While we were there in the camp, we received some news that the men were alive. It was said that they had been taken to Deçan’s church. My daughters were happy and said: “Mum let’s go, let’s go.” The young boys went; I didn’t go, but when they returned I asked them [about the men] but they were told: “They’re not here.” There were only Serbs in the church.
Then it was said that they had been burnt in Beleg. Only my husband’s body, but not that of our son. When we left our son in Beleg, after they had split us up, apparently he jumped from a balcony to escape from them, so they said. But when he jumped from the balcony, two of them noticed him and shot at him. The bullet hit him in the shoulder.
From Beleg he escaped wounded, unable to keep himself together, until he reached Isniq. The people from Isniq were about to leave themselves. He was found by an old man. That old man was taking care of animals and didn’t leave. He heard him groaning, took him and healed him. He said: “I treated him with cheese, like old times.”
Of those 16 people that they took only Jetmir was found.
My son stayed there for another two weeks. “Then they came,” said the old man. “They entered and took him from me. I told them he doesn’t know Albanian nor Serbian nor anything, but they took him from me.” The took him and later dropped him in the well. He was found in the well.
About my husband, I know nothing after Beleg. Only about my son who escaped from there. Of those 16 people that they took only Jetmir was found. Around 600 people were sheltered there, but none of them have found their relatives.
When we came back from Albania all the windows were totally broken. I didn’t ﬁnd anything in there. However, people gave me many things and thus I got some of the necessary things. The house was painted only inside, not outside, but they had broken the windows like they did everyone’s. We slept there in such conditions. I put cardboard wherever the windows were broken just to protect us from the night’s cold. It was good enough. For around three weeks or a month we lived like that but later someone gave us something and someone another thing, this is how we managed.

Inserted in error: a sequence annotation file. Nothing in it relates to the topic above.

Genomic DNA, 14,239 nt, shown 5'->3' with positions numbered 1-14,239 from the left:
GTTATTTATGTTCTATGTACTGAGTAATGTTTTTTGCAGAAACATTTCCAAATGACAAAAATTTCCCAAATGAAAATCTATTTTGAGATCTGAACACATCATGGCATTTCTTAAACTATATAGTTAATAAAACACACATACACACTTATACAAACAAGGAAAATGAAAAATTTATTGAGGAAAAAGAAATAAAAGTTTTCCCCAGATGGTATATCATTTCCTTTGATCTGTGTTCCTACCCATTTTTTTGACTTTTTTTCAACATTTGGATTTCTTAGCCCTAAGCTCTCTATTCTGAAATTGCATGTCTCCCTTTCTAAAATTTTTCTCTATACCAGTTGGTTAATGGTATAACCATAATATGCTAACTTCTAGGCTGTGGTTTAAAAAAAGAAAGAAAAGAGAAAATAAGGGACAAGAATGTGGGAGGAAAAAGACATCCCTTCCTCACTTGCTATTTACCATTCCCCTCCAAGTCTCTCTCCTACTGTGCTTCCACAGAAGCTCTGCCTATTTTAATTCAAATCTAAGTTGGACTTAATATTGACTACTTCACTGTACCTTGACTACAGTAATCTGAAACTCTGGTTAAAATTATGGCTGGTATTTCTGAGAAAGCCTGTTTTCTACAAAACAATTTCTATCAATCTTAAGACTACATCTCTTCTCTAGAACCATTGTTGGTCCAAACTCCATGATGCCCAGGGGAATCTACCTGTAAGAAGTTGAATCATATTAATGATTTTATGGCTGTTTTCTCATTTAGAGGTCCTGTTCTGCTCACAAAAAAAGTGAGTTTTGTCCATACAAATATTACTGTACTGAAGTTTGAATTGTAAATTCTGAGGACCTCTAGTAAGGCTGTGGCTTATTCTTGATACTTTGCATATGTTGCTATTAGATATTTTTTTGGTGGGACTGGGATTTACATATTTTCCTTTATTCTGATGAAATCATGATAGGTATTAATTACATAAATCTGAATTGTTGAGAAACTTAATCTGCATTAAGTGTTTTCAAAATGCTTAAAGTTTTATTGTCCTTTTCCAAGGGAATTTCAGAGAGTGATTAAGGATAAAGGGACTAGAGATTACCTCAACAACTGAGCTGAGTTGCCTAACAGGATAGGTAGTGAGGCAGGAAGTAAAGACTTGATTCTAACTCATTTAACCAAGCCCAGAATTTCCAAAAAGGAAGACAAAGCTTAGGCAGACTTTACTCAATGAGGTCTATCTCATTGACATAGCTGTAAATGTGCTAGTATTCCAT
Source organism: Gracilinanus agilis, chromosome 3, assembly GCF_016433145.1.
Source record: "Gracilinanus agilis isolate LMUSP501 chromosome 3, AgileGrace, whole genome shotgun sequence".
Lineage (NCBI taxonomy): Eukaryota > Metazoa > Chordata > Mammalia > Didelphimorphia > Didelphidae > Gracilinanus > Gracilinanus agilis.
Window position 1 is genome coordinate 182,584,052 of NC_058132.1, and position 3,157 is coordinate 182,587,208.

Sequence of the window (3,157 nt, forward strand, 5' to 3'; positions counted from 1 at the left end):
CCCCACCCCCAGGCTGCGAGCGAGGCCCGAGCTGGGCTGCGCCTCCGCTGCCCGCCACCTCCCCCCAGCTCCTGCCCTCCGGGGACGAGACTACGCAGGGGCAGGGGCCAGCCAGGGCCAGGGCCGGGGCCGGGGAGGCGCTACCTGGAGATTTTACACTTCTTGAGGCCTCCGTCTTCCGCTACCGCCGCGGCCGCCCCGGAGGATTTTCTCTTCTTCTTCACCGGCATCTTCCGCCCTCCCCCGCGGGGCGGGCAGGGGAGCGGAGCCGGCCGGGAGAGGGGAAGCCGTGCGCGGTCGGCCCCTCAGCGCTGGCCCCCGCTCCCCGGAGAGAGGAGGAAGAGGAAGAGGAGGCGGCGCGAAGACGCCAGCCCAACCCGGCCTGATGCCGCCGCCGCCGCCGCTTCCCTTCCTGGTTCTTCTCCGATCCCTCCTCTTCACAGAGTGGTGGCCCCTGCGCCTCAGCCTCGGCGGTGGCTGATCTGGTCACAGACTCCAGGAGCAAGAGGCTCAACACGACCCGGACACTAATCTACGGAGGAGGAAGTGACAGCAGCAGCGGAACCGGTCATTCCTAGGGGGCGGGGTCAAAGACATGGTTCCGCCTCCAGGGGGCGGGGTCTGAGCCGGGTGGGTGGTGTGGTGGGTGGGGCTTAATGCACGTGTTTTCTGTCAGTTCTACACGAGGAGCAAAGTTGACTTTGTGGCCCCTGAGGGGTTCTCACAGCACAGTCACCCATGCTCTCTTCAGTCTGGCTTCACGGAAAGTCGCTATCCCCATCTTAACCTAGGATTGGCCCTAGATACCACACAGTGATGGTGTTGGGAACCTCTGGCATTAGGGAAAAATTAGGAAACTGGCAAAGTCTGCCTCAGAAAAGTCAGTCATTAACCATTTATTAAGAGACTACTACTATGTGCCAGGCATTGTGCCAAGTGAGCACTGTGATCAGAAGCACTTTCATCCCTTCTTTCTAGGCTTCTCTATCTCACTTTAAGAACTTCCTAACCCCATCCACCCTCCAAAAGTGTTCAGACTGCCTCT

I didn’t know how to search for my husband and son. They were saying: “It’s your son, it’s your husband,” just words. At some point later, all of a sudden my son was found. Someone from our village was found. Initially they didn’t tell me. They just brought him, buried him without doing any blood tests or anything. One day, my second daughter came back from school and told me: “Mum, they’re saying that Jetmir has been found but they’re not telling you.” Some friends went to my father’s side of the family and told them: “The boy has been found but Kumrije is not accepting it.”
Then, around 10–15 people came to my home, my uncle was with them. He hugged me and said: “Honey, be strong!” I said: “My uncle, the day I left them, I knew they were gone.” He pulled out these papers and said: “They found his ID in a well.” When they found it they should have brought me the ID. I said [to him]: “So you came today [without the ID]? If you’d have brought me the ID, I’d have known for sure.” No ID, no nothing. Then my second daughter grabbed the papers and said: “I won’t accept it in this way.” His son reacted and said, “You should show her the papers. Show her the papers, let’s see if it’s our blood.”
Afterwards, they came and exhumed him and took him there for analyses.
My uncle said: “No, I won’t show her the papers.” His son said: “Show the papers because tomorrow I’ll go to Prishtina on my own.” He reacted to my uncle: “You father, did you come to relieve my aunt about this matter or to leave her in a mess?” He replied: “Fine, you do what you want.”
So he, together with my brother, took a picture of my son and the papers and went to Prishtina, but they said: “We did not check for this boy, we didn’t receive documents for him. No blood [tests] nor anything.”
Afterwards, they came and exhumed him and took him there for analyses.
After a few days he [the cousin] came with two people, black people, they were foreigners. The black people were crying when they saw the pictures, holding their heads. My daughters were at school. Then they said to me: “Do you accept it now?” I said: “Yes, you have to accept your fate.” Then I said to them: “Don’t bring him for another two days until I tell my husband’s sisters!” They kept me alive, they helped me to raise my children; my husband’s hand was cut, and they helped us with bags of ﬂour and many other things.